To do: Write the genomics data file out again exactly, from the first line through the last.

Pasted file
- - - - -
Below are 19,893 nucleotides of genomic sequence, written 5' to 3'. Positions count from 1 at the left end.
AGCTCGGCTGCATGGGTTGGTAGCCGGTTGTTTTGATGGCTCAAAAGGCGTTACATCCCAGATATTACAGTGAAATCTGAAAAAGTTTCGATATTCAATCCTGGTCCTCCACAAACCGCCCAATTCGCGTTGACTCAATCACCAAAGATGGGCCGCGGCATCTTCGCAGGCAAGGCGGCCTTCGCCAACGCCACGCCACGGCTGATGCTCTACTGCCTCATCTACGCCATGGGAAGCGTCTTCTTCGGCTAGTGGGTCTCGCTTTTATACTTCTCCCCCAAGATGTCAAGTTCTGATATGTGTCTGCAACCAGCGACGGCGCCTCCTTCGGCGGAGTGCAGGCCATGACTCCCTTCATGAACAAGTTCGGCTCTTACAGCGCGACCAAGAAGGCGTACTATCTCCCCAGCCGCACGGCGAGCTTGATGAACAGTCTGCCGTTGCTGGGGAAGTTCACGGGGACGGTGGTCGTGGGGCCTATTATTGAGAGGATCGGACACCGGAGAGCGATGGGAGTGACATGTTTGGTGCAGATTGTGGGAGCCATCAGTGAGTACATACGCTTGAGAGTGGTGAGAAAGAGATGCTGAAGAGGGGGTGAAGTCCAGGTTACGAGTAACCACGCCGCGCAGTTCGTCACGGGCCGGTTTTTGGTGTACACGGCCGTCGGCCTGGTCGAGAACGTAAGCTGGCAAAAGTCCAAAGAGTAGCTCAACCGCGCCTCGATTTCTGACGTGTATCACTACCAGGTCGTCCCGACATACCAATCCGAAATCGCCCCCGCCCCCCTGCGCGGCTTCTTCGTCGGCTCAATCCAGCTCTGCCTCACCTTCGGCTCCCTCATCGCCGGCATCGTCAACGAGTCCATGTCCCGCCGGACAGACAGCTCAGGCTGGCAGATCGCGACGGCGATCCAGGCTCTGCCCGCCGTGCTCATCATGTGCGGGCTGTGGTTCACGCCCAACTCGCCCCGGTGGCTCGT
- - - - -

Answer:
Below are 19,893 nucleotides of genomic sequence, written 5' to 3'. Positions count from 1 at the left end.
AGCTCGGCTGCATGGGTTGGTAGCCGGTTGTTTTGATGGCTCAAAAGGCGTTACATCCCAGATATTACAGTGAAATCTGAAAAAGTTTCGATATTCAATCCTGGTCCTCCACAAACCGCCCAATTCGCGTTGACTCAATCACCAAAGATGGGCCGCGGCATCTTCGCAGGCAAGGCGGCCTTCGCCAACGCCACGCCACGGCTGATGCTCTACTGCCTCATCTACGCCATGGGAAGCGTCTTCTTCGGCTAGTGGGTCTCGCTTTTATACTTCTCCCCCAAGATGTCAAGTTCTGATATGTGTCTGCAACCAGCGACGGCGCCTCCTTCGGCGGAGTGCAGGCCATGACTCCCTTCATGAACAAGTTCGGCTCTTACAGCGCGACCAAGAAGGCGTACTATCTCCCCAGCCGCACGGCGAGCTTGATGAACAGTCTGCCGTTGCTGGGGAAGTTCACGGGGACGGTGGTCGTGGGGCCTATTATTGAGAGGATCGGACACCGGAGAGCGATGGGAGTGACATGTTTGGTGCAGATTGTGGGAGCCATCAGTGAGTACATACGCTTGAGAGTGGTGAGAAAGAGATGCTGAAGAGGGGGTGAAGTCCAGGTTACGAGTAACCACGCCGCGCAGTTCGTCACGGGCCGGTTTTTGGTGTACACGGCCGTCGGCCTGGTCGAGAACGTAAGCTGGCAAAAGTCCAAAGAGTAGCTCAACCGCGCCTCGATTTCTGACGTGTATCACTACCAGGTCGTCCCGACATACCAATCCGAAATCGCCCCCGCCCCCCTGCGCGGCTTCTTCGTCGGCTCAATCCAGCTCTGCCTCACCTTCGGCTCCCTCATCGCCGGCATCGTCAACGAGTCCATGTCCCGCCGGACAGACAGCTCAGGCTGGCAGATCGCGACGGCGATCCAGGCTCTGCCCGCCGTGCTCATCATGTGCGGGCTGTGGTTCACGCCCAACTCGCCCCGGTGGCTCGT